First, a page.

“An expert is a man who has made all the mistakes which can be made, in a narrow field.”
Would you allow a breast feeding expert to coach you on growing your engineering business?
Or a pilot wellbeing coach to guide you through establishing a medical private practice?
It depends on the rest of their background and the experience that they may have gained which may be applicable to you. And in that lies great relevance.
A niche is a small space in which you find comfort. In coaching circles, the ‘niching’ debate is a very thought-provoking. To niche oneself means that you are immediately eliminating the majority of the market as your client base. You are also ‘boxing’ yourself in a specific sector, implying that you are potentially incapable in other areas.
There are those who believe that you have to niche in order to be successful, and those who maintain that generalists are far more in demand.
One develops comfort from a sense of knowing what you’re talking about. And confidence is breed from being competent. Identifying your niche means that you believe yourself to be proficient in a specific sphere. An expert has the right to explore all aspects of their area of interest. Nicholas Butler worded it perfectly when he said: “An expert is one who knows more and more about less and less”.
It is only when you feel comfortable that you stretch yourself and delve into numerous avenues of your coachee’s situation. When you don’t know, even though you may be feeling perfectly as ease, you don’t know what you may be omitting or approving of. You also don’t know what may have a detrimental consequence for your coachee. From losing money to embarking on a partnership which ends in pain, the knock-on effect of ignorance is inexhaustible. Even though it is not the coach’s place to make decisions for their clients, they still hold a safe space in which their client is able to express themselves and work through issues. By maintaining a safe space, you accept a professional responsibility to do the best you can within that situation, and to ensure the best outcome for your client. How can this be done if you are underqualified or underexperienced or incapable?
The term ‘niche’ is most commonly used in marketing, and the reason for this is that anything that is sold will only of value to a certain sect or sects of the population. The principle that a shop buys from a wholesaler and retails the goods to the public works. The generalist supermarket also works. However, it must be acknowledged that even the large supermarkets started off selling one domain of goods, their niche – such as groceries – and then they expanded their offering to the same market, once they had captured their attention and ascertained their loyalty.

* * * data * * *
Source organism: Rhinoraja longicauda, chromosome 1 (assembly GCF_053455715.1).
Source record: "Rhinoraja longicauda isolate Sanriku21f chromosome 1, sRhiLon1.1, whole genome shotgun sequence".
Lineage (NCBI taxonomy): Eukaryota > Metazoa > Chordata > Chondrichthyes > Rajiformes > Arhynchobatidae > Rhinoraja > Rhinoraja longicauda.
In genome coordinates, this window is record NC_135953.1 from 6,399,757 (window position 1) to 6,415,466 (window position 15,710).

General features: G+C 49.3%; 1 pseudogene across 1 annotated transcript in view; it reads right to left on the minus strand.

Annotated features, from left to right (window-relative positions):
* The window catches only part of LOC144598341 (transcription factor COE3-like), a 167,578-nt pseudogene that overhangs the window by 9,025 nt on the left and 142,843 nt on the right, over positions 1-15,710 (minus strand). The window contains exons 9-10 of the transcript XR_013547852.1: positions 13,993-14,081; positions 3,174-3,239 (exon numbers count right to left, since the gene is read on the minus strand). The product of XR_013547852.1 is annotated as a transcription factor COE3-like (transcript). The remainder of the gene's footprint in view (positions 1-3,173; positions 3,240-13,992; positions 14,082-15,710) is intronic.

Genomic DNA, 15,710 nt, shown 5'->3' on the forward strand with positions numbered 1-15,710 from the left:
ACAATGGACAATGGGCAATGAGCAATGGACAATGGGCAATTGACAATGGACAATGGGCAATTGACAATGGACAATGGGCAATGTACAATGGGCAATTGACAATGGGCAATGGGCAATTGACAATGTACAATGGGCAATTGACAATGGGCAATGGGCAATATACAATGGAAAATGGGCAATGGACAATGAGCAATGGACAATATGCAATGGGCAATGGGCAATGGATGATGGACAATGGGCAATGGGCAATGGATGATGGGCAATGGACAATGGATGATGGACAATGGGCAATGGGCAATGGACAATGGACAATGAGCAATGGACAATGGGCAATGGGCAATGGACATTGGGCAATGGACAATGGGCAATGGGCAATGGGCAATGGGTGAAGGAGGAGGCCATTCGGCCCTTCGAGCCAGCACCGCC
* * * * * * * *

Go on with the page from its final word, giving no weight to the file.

Non-niching is shooting a dart in the dark and hoping that you hit something. It is the act of lowering a net into the ocean and hoping that something of significance is caught. Having said that, there are many highly successful fishermen who have created their success through lowering numerous nets into various parts of the sea. There will always be those who are more comfortable and feel more competent working across general spheres.
The simplest analogy is that of a doctor: The General Physician knows a bit about your whole body, and is able to make diagnosis and is skilled and curing numerous ailments. They are also trained experts in referring cases to specialists doctors. Not just because a particular part of the body is ill, rather because the illness or concern in that part of the body is serious enough to require a more in-depth knowledge to heal it.
So too does the general coach have an expertise in a broad range of areas, with a limited depth of each area. When the coachee requires something more intense or specific, the generalist coach needs to have the talent of spotting this and referring to an expert.
Coaching is a unique profession in that it spans across every field in which humanity is trying to cope, improve, change or perform. The first documented use of the word ‘coach’ originates in the small Hungarian town of Kocs in the 1550’s. The term referred to a wheel drawn carriage drawn by horses. The German Viennese referred to this as a Kotche, which through various countries and times, eventually became known as a coach. In the academic world, the term was first used in the 1860’s to describe a tutor carrying a student in Oxford university.